The Highway Code and its extensive list of road signs and markings is one of the fundamentals of motoring. But how well do you know it?
If you take our quiz and you’re a bit rusty, don’t worry: you’re not alone. A recent survey found that half of drivers don’t know what a roundabout sign is when it’s shown to them. And two thirds don’t know how far behind the car in front they should be travelling.
The survey was conducted by driver training organisation IAM Roadsmart. It is calling for road safety to be part of the National Curriculum so that it’s drilled into drivers from an early age. Take our quiz to see how you get on.
Do you need to call the police if you don’t damage anything other than your car in a crash? Read on to find out (Picture iStock/WhiteMay)
Having a crash can be one of the most stressful parts of driving. At this time of year with the sun low in the sky leading to tricky light conditions, and cold damp weather making the road surface treacherous, we always see accident rates increase.
But if you know what to do in the immediate aftermath of a crash, it can take the pain away. Below I answer important questions such as whether you must call the police and when you need to give insurance details.
Nearly all of us carry a mobile phone, which is handy for taking pictures of any damage. And I’d always advise drivers to carry a pen and paper in the car too. It’s useful for taking other drivers’ details and making notes of what happened while they’re still fresh in your mind.
But most importantly, drivers should stay safe at the roadside. Having a crash frequently puts us in a dangerous situation, as highlighted by our current ‘Slow down, move over’ campaign. Read my tips here about what to do if you’re stranded at the roadside.
Stop but stay safe
The Highway Code has been a fixture of motoring life for most of us. But how well do you know the rules of the road? Chances are you’re probably pretty good on experiences that confront us every day. What about those occasional situations though? Things that we perhaps haven’t had to deal with for a few years. Try our brain-stretching quiz. It might even help to make you a safer driver. Continue reading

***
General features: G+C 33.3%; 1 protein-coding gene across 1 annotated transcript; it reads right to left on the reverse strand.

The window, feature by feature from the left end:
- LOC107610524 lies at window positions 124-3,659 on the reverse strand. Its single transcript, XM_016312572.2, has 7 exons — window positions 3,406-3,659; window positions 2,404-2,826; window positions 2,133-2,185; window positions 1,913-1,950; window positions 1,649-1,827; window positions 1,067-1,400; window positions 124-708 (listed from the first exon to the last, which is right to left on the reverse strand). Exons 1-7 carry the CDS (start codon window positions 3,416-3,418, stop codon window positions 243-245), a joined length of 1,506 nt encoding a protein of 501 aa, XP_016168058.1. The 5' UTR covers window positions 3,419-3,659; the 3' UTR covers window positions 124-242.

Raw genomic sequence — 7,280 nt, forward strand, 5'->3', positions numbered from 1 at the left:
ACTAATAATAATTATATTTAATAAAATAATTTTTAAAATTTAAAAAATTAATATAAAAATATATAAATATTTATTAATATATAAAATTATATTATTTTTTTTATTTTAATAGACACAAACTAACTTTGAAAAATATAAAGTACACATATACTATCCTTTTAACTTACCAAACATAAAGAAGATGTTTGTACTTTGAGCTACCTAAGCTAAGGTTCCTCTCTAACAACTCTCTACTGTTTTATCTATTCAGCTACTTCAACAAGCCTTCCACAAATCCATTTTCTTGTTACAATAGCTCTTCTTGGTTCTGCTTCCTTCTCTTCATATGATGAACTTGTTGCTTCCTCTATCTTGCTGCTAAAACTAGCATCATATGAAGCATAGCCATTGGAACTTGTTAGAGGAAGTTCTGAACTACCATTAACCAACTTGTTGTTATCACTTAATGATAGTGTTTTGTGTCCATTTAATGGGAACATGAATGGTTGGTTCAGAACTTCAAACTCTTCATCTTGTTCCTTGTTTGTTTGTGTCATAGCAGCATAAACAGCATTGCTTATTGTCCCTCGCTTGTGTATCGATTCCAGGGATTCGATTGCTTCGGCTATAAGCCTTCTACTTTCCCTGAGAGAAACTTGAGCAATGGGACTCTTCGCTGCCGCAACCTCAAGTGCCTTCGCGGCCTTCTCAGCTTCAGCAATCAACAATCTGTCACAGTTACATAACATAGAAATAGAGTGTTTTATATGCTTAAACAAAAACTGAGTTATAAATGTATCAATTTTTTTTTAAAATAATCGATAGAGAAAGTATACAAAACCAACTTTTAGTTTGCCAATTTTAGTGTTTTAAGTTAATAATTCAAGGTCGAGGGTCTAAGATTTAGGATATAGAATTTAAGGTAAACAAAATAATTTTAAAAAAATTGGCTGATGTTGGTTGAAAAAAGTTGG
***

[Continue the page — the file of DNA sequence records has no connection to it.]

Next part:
Legal or not? Find out whether it’s against the law to drive in flip flops (Picture iStock/JordanSimeonov)
Whether it’s hot or cold, extremes in temperature pose problems for drivers. And when the weather’s doing something we’re not used to, we need to know how to react. Here we bust seven popular hot weather motoring myths.
Myth 1: it’s illegal to drive in flip flops
Don’t reach a dead-end. Updating maps on a sat nav is straightforward
Portable sat nav units may no longer be the big-selling gadgets they were back in the noughties. But millions of drivers still rely on them to get from A to B in Britain and further afield.
Since the rise of the smartphone, more motorists now choose to use free apps, such as maps from Apple, Bing or Google, or pay for dedicated navigation apps.
Whichever drivers use, it can be annoying, time wasting and even dangerous if mapping is out of date and sends you down closed or unsuitable roads. Happily, it is possible to update the maps of dedicated navigation units. Here’s how to do it and what you can expect to pay.
Do you need to update your maps?
The ‘Beast from the East’. Snowpocalypse. Snowmageddon. Snowzilla. Call it what you will, the Siberian winter weather that has blasted across Europe is playing havoc with Britain’s roads and wider transport network.